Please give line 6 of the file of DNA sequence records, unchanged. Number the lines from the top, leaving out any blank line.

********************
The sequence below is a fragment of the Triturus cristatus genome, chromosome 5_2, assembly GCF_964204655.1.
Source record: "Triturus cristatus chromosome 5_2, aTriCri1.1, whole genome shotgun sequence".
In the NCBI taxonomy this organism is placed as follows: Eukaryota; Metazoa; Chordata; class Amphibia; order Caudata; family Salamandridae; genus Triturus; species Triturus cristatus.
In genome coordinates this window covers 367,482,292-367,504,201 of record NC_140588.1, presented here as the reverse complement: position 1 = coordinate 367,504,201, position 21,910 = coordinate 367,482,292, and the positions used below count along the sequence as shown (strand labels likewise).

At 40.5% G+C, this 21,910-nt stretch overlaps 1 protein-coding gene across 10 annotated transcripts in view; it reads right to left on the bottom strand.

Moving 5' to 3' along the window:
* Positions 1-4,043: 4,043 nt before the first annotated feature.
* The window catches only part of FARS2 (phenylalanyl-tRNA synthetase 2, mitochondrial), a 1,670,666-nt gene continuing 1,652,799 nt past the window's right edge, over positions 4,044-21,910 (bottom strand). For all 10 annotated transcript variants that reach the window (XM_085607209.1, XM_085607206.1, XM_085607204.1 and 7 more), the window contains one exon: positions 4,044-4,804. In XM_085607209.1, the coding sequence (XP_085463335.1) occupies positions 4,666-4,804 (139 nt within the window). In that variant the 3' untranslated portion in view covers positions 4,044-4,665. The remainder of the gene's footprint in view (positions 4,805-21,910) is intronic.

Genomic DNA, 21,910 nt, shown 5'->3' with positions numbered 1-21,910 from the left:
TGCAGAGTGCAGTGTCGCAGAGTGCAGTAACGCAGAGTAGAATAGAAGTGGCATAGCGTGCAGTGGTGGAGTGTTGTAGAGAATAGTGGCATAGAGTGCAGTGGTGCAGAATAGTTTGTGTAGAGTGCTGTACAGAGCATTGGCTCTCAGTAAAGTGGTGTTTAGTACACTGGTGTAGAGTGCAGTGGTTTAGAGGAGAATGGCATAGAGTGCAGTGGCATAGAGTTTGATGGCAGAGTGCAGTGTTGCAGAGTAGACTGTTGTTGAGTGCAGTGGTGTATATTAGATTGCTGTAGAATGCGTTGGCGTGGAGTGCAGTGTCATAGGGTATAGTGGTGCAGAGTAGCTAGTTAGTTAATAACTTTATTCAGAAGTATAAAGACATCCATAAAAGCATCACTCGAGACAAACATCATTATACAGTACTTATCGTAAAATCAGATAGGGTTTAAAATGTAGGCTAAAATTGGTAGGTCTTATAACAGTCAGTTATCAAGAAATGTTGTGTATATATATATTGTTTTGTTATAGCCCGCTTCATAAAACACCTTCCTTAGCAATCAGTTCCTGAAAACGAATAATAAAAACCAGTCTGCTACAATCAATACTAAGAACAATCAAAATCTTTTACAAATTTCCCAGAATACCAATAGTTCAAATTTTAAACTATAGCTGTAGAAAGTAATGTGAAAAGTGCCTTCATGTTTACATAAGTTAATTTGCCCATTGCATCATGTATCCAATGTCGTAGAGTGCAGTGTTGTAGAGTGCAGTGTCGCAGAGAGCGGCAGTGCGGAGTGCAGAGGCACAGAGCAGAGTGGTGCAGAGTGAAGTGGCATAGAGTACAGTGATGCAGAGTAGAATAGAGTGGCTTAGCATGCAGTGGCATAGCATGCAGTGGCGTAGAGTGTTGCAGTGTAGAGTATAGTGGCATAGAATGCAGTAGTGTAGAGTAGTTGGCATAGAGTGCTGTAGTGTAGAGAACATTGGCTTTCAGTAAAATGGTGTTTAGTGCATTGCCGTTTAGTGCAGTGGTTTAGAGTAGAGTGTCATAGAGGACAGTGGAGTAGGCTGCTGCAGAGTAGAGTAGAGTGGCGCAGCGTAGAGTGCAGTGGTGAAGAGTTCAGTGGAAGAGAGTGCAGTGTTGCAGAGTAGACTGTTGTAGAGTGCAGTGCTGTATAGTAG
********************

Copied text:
Moving 5' to 3' along the window: